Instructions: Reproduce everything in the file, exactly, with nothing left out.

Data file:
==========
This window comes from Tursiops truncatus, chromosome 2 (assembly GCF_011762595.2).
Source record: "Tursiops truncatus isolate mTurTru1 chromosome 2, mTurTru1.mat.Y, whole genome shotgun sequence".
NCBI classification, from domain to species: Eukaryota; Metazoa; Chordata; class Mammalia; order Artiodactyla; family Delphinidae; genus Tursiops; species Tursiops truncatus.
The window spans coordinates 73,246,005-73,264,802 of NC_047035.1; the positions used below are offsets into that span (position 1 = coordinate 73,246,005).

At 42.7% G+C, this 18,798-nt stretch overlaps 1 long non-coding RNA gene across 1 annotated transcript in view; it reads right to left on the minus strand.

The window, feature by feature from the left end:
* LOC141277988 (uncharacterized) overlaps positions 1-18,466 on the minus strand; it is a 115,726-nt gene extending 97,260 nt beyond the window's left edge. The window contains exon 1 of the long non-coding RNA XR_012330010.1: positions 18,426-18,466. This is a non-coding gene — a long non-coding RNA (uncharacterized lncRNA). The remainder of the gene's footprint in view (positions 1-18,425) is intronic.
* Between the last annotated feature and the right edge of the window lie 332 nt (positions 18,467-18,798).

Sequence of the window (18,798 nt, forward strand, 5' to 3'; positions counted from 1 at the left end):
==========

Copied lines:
This window comes from Tursiops truncatus, chromosome 2 (assembly GCF_011762595.2).
Source record: "Tursiops truncatus isolate mTurTru1 chromosome 2, mTurTru1.mat.Y, whole genome shotgun sequence".
NCBI classification, from domain to species: Eukaryota; Metazoa; Chordata; class Mammalia; order Artiodactyla; family Delphinidae; genus Tursiops; species Tursiops truncatus.
The window spans coordinates 73,246,005-73,264,802 of NC_047035.1; the positions used below are offsets into that span (position 1 = coordinate 73,246,005).

At 42.7% G+C, this 18,798-nt stretch overlaps 1 long non-coding RNA gene across 1 annotated transcript in view; it reads right to left on the minus strand.

The window, feature by feature from the left end:
* LOC141277988 (uncharacterized) overlaps positions 1-18,466 on the minus strand; it is a 115,726-nt gene extending 97,260 nt beyond the window's left edge. The window contains exon 1 of the long non-coding RNA XR_012330010.1: positions 18,426-18,466. This is a non-coding gene — a long non-coding RNA (uncharacterized lncRNA). The remainder of the gene's footprint in view (positions 1-18,425) is intronic.
* Between the last annotated feature and the right edge of the window lie 332 nt (positions 18,467-18,798).

Sequence of the window (18,798 nt, forward strand, 5' to 3'; positions counted from 1 at the left end):